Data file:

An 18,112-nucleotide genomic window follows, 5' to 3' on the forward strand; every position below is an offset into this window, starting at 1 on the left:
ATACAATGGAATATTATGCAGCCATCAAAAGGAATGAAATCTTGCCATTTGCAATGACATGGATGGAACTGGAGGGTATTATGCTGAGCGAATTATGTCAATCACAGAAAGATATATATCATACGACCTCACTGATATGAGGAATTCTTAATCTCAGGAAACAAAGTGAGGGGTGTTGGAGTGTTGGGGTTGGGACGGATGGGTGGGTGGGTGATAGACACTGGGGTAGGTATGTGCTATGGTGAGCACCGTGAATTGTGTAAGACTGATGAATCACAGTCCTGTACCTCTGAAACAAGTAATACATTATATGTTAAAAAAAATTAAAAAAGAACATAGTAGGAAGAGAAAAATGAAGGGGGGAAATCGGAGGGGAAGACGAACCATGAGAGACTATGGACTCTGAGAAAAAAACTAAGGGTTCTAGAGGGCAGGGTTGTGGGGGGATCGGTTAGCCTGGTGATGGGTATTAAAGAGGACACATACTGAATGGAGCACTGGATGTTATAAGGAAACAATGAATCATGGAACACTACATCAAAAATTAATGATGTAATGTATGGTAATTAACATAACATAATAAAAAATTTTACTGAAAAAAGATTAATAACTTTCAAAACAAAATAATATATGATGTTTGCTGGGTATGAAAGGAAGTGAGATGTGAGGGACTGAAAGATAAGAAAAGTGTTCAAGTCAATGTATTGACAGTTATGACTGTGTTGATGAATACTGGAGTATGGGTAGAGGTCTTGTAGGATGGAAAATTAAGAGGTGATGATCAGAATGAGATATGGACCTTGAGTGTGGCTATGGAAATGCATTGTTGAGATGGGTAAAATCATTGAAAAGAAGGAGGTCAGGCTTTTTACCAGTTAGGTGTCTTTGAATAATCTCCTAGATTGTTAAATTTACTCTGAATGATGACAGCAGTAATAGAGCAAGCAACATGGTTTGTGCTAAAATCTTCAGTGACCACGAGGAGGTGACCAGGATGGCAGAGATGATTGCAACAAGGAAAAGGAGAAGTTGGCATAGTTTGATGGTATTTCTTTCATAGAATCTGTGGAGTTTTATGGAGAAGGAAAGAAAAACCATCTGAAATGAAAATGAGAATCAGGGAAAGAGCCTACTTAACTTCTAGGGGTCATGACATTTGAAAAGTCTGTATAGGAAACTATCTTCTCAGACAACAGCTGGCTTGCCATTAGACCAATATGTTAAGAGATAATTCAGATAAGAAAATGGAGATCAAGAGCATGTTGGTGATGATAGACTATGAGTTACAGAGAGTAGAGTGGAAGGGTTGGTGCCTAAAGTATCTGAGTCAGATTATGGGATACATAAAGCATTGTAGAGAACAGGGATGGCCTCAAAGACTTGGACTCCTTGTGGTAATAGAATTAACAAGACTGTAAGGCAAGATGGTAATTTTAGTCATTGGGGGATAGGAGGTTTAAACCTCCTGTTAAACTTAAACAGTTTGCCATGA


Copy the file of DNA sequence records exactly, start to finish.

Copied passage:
An 18,112-nucleotide genomic window follows, 5' to 3' on the forward strand; every position below is an offset into this window, starting at 1 on the left:
ATACAATGGAATATTATGCAGCCATCAAAAGGAATGAAATCTTGCCATTTGCAATGACATGGATGGAACTGGAGGGTATTATGCTGAGCGAATTATGTCAATCACAGAAAGATATATATCATACGACCTCACTGATATGAGGAATTCTTAATCTCAGGAAACAAAGTGAGGGGTGTTGGAGTGTTGGGGTTGGGACGGATGGGTGGGTGGGTGATAGACACTGGGGTAGGTATGTGCTATGGTGAGCACCGTGAATTGTGTAAGACTGATGAATCACAGTCCTGTACCTCTGAAACAAGTAATACATTATATGTTAAAAAAAATTAAAAAAGAACATAGTAGGAAGAGAAAAATGAAGGGGGGAAATCGGAGGGGAAGACGAACCATGAGAGACTATGGACTCTGAGAAAAAAACTAAGGGTTCTAGAGGGCAGGGTTGTGGGGGGATCGGTTAGCCTGGTGATGGGTATTAAAGAGGACACATACTGAATGGAGCACTGGATGTTATAAGGAAACAATGAATCATGGAACACTACATCAAAAATTAATGATGTAATGTATGGTAATTAACATAACATAATAAAAAATTTTACTGAAAAAAGATTAATAACTTTCAAAACAAAATAATATATGATGTTTGCTGGGTATGAAAGGAAGTGAGATGTGAGGGACTGAAAGATAAGAAAAGTGTTCAAGTCAATGTATTGACAGTTATGACTGTGTTGATGAATACTGGAGTATGGGTAGAGGTCTTGTAGGATGGAAAATTAAGAGGTGATGATCAGAATGAGATATGGACCTTGAGTGTGGCTATGGAAATGCATTGTTGAGATGGGTAAAATCATTGAAAAGAAGGAGGTCAGGCTTTTTACCAGTTAGGTGTCTTTGAATAATCTCCTAGATTGTTAAATTTACTCTGAATGATGACAGCAGTAATAGAGCAAGCAACATGGTTTGTGCTAAAATCTTCAGTGACCACGAGGAGGTGACCAGGATGGCAGAGATGATTGCAACAAGGAAAAGGAGAAGTTGGCATAGTTTGATGGTATTTCTTTCATAGAATCTGTGGAGTTTTATGGAGAAGGAAAGAAAAACCATCTGAAATGAAAATGAGAATCAGGGAAAGAGCCTACTTAACTTCTAGGGGTCATGACATTTGAAAAGTCTGTATAGGAAACTATCTTCTCAGACAACAGCTGGCTTGCCATTAGACCAATATGTTAAGAGATAATTCAGATAAGAAAATGGAGATCAAGAGCATGTTGGTGATGATAGACTATGAGTTACAGAGAGTAGAGTGGAAGGGTTGGTGCCTAAAGTATCTGAGTCAGATTATGGGATACATAAAGCATTGTAGAGAACAGGGATGGCCTCAAAGACTTGGACTCCTTGTGGTAATAGAATTAACAAGACTGTAAGGCAAGATGGTAATTTTAGTCATTGGGGGATAGGAGGTTTAAACCTCCTGTTAAACTTAAACAGTTTGCCATGA